CEO's Resignation Punctuates Turmoil at Red Cross

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This is the busiest time of year for many American charities, which count on holiday giving to sustain them. But some worry that nonprofit organizations will be tainted by turmoil at the American Red Cross.

The nation's biggest disaster relief group lost another CEO this week — the group's eighth chief executive in the past 12 years. The resignation of Mark Everson is the latest in a series of troubles for one of the nation's most respected charities. Everson, the former commissioner of the Internal Revenue Service, stepped down after the Red Cross disclosed a personal relationship with a female subordinate.

"It really couldn't have come at a worse time in the organization's history," said Paul Light of New York University who monitors the Red Cross. "It looks to be the exclamation point at the end of a period of great turbulence and disappointment."

Chain of Events

The turbulence began after the Sept. 11, 2001, attacks, when the Red Cross raised a half-billion dollars for victims but designated much of the money for unrelated programs. Then came Hurricane Katrina, when the Red Cross failed to help desperate rural and minority communities. Now there's the scandal at the top, and it all adds up, says Ruth McCambridge, editor-in-chief at Nonprofit Quarterly.

"If this had been a single incident, I'm sure we could just chalk it up to a little personal failing. But it's not a single incident," McCambridge said. "The Red Cross has been really rocked by reputational and organizational difficulties. If I was to look at any nonprofit organization and I saw that they had had eight leaders in 12 years, I would know that there was a problem."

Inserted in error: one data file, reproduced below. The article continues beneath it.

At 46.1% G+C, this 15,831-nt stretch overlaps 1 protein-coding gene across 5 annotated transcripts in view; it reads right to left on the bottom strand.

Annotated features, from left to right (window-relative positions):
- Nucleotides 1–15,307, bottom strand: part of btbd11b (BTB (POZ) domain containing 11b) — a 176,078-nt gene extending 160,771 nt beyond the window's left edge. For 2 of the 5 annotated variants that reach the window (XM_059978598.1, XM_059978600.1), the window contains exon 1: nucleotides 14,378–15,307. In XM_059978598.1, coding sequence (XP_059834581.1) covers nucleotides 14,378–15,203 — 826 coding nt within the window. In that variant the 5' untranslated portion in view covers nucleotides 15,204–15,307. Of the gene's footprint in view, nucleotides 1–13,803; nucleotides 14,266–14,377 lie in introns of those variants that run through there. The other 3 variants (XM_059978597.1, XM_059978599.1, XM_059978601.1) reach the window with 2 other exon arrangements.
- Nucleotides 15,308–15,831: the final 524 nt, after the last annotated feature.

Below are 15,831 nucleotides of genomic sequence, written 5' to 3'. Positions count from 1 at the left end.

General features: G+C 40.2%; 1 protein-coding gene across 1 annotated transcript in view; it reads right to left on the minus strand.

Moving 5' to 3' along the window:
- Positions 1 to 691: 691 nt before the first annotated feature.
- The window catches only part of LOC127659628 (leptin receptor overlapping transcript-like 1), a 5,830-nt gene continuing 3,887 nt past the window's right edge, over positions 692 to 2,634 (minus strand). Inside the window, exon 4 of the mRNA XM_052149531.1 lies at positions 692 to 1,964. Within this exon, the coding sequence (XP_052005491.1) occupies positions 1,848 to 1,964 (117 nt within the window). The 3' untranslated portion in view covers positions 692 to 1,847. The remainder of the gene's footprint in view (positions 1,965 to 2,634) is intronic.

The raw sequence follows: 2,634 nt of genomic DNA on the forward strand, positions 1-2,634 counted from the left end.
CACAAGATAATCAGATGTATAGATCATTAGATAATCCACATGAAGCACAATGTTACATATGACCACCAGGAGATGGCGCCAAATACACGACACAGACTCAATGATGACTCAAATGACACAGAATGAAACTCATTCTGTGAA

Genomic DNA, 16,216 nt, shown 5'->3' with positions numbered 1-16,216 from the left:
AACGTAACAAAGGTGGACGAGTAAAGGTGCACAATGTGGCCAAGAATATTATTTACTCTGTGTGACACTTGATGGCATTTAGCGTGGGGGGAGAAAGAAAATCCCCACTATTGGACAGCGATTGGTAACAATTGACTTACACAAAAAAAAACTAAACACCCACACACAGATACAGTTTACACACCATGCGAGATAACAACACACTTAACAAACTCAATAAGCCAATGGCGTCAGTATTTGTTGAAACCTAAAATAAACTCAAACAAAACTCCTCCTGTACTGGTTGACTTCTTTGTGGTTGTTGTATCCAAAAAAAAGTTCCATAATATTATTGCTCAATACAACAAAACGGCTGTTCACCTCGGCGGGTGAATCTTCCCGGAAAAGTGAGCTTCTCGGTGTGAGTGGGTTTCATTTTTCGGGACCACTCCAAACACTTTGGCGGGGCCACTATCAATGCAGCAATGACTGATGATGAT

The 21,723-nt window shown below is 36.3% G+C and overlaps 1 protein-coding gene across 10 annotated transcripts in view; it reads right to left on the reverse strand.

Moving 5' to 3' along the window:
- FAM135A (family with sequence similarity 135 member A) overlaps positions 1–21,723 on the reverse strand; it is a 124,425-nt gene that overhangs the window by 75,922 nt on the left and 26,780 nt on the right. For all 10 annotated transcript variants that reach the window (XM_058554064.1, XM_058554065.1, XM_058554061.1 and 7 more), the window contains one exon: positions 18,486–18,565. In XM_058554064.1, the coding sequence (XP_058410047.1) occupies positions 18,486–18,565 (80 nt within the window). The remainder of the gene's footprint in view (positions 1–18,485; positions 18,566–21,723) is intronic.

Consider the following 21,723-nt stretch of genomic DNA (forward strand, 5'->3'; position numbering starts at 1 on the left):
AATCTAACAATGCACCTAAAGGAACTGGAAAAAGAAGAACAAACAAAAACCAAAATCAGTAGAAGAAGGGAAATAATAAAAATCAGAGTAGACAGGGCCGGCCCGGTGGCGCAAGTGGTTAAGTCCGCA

'More Than One Individual'

The Red Cross insists that its stability and credibility are intact.

"The Red Cross is more than one individual," spokeswoman Suzy DeFrancis said. "It's a very strong network of chapters and blood regions and hundreds of thousands of volunteers that do our work every day in communities across the country. That's where our real strength is."

But that's a nuance the public may not decipher, McCambridge said. She worries that other charitable organizations will suffer given the problems at the Red Cross.

"When people's confidence is eroded in these national nonprofits, it always affects the reputation of the rest of us," McCambridge said. "People will begin to say, 'Well, why should I put my money into these institutions when clearly they are not handling themselves?' "

The Red Cross begins its search for the next CEO immediately. The last search took more than a year.



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